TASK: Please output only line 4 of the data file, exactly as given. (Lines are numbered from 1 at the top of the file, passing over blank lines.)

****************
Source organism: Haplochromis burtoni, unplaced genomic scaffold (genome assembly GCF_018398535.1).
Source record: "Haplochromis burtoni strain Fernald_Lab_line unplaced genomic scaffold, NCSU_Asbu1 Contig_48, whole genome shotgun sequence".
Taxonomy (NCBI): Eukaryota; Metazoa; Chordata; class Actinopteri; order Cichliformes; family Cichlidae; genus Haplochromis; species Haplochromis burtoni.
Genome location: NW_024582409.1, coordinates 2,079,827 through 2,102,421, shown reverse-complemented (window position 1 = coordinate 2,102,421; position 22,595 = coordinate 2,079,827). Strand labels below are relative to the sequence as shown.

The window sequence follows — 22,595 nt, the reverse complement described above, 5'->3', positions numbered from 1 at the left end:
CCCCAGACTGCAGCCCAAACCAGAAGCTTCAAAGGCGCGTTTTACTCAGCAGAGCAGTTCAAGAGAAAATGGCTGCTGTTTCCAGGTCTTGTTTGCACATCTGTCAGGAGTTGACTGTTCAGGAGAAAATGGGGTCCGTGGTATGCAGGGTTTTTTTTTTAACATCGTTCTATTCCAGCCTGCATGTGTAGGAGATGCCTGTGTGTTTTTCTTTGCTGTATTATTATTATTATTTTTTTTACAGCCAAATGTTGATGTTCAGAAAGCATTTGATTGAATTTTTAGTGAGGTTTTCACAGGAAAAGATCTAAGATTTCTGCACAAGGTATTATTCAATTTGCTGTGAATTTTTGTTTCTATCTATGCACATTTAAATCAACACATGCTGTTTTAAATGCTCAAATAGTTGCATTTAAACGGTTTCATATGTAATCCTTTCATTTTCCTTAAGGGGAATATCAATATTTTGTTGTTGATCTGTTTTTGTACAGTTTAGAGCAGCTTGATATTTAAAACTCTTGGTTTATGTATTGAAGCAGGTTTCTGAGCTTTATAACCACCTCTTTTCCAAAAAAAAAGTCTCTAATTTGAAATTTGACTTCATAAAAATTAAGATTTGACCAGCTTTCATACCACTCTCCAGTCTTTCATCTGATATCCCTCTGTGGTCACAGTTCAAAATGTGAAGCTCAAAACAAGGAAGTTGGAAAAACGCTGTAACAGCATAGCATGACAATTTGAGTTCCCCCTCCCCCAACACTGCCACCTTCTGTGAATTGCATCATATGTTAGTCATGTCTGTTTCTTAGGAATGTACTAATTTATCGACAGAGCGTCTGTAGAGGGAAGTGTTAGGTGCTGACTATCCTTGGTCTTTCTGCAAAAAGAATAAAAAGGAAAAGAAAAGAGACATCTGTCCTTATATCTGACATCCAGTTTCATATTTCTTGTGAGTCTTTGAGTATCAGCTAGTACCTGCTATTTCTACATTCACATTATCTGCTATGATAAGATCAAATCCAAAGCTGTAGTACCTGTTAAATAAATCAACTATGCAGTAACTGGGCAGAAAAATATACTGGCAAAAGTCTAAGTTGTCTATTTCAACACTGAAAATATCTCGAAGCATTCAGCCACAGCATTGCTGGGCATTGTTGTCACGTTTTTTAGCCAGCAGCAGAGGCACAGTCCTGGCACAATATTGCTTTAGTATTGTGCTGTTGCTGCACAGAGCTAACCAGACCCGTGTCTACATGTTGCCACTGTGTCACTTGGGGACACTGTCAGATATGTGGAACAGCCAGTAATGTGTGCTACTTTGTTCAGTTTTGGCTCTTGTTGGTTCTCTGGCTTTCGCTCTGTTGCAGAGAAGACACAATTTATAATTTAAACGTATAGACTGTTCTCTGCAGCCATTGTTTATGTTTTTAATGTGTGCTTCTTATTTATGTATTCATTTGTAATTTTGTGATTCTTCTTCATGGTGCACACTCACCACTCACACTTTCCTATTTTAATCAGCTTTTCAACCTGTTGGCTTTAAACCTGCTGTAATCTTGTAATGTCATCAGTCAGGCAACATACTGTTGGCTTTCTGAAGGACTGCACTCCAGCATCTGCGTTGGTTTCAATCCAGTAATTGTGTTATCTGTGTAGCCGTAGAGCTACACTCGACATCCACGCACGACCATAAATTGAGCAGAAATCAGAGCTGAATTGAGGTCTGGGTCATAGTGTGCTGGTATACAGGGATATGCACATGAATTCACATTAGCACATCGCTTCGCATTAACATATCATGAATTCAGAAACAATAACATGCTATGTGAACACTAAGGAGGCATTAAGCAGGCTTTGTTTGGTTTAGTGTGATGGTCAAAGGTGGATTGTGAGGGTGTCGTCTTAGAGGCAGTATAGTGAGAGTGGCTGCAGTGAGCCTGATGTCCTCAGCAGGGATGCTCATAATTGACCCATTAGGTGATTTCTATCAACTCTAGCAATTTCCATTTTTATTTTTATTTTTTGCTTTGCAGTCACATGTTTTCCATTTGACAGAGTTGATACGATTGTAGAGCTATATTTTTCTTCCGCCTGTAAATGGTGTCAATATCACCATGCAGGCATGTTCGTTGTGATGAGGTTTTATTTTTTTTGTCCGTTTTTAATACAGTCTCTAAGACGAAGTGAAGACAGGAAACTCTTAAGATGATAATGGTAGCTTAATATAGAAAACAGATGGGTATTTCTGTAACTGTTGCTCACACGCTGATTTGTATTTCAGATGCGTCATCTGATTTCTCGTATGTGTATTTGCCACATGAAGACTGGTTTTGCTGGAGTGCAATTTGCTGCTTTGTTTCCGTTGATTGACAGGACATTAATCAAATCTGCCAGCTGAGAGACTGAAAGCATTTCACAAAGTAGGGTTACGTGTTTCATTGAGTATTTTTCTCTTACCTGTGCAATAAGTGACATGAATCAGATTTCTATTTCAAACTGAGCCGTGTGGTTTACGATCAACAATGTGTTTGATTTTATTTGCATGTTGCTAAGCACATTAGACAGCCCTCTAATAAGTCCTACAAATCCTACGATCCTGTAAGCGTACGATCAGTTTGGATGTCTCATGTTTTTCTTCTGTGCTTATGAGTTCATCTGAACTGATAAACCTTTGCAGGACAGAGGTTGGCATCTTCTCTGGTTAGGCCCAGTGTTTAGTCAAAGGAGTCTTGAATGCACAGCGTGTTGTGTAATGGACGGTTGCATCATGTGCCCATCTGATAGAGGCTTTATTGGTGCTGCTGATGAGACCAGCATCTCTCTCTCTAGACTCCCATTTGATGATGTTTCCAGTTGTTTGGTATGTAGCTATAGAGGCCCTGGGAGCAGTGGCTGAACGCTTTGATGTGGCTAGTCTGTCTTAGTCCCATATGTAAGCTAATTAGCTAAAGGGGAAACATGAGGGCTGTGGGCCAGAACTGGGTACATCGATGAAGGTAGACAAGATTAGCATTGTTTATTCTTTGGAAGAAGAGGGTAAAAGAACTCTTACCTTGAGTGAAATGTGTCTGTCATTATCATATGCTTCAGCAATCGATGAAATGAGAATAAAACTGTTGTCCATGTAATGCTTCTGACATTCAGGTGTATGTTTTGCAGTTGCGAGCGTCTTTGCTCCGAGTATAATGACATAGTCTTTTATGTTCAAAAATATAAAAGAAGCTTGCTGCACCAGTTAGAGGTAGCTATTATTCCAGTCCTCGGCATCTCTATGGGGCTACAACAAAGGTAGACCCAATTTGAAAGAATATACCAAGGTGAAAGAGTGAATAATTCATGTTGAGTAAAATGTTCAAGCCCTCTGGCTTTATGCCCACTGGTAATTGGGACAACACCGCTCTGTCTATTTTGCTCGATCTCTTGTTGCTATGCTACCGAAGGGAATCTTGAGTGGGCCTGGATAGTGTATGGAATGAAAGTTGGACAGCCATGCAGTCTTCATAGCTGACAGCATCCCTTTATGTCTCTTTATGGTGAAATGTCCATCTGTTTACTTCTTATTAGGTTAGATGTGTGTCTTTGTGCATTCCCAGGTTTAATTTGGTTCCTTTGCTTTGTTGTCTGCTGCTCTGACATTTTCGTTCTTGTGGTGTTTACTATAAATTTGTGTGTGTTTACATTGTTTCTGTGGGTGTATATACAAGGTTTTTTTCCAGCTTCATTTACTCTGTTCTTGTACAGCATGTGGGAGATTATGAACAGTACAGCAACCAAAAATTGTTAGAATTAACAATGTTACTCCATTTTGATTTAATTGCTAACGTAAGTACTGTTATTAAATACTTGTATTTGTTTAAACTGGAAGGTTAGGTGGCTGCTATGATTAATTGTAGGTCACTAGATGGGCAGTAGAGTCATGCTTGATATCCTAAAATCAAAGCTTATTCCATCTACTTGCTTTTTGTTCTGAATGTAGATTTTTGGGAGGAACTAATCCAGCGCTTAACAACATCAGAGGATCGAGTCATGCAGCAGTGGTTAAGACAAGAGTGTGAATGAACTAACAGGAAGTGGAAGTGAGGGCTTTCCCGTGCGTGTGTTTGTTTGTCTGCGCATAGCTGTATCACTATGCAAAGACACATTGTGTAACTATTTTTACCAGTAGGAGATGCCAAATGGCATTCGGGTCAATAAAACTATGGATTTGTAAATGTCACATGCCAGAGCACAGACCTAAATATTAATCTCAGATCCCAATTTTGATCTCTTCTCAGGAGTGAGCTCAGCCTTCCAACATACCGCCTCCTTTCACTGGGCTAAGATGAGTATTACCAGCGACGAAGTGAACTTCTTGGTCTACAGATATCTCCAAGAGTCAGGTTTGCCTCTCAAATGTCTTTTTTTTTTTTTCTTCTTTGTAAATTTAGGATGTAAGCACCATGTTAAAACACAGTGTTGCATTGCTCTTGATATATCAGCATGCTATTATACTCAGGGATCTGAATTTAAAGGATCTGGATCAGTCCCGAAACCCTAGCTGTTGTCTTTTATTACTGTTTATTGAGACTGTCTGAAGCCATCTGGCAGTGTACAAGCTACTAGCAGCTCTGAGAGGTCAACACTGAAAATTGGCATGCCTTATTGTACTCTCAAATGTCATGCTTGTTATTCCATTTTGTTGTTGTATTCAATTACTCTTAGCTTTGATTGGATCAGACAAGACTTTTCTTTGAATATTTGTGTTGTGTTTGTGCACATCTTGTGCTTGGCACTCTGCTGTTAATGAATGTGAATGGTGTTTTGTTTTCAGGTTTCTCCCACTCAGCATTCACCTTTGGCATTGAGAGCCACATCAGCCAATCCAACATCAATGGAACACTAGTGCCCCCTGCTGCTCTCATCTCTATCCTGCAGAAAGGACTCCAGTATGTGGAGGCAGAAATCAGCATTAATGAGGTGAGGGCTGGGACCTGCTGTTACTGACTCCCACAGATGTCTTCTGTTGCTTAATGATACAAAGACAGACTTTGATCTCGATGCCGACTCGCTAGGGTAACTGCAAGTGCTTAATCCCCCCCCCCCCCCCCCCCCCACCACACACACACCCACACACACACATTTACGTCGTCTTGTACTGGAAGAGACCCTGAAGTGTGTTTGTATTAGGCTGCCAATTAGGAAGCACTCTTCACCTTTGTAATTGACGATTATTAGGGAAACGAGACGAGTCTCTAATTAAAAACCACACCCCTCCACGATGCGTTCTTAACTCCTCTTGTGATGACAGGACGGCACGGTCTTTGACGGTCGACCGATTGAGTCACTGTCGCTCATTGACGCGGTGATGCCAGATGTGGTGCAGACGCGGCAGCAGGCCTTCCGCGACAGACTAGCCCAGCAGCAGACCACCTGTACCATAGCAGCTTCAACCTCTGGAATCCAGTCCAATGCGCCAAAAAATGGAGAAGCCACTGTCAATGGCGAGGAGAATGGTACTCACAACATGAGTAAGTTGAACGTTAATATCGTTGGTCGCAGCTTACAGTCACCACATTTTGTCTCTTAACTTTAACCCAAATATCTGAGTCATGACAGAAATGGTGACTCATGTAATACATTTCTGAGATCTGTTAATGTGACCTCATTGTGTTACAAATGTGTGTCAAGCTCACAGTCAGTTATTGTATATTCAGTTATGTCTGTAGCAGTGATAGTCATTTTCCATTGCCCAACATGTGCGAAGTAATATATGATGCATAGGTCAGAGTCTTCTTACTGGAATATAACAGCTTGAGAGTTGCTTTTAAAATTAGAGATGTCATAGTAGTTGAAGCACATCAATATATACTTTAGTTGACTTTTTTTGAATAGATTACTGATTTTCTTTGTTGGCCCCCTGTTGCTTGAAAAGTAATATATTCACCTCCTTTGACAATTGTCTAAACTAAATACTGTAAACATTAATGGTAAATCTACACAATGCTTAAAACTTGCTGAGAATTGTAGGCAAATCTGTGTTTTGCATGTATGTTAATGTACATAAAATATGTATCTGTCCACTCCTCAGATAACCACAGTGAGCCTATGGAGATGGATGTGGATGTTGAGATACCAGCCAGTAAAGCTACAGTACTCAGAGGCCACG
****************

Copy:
Genome location: NW_024582409.1, coordinates 2,079,827 through 2,102,421, shown reverse-complemented (window position 1 = coordinate 2,102,421; position 22,595 = coordinate 2,079,827). Strand labels below are relative to the sequence as shown.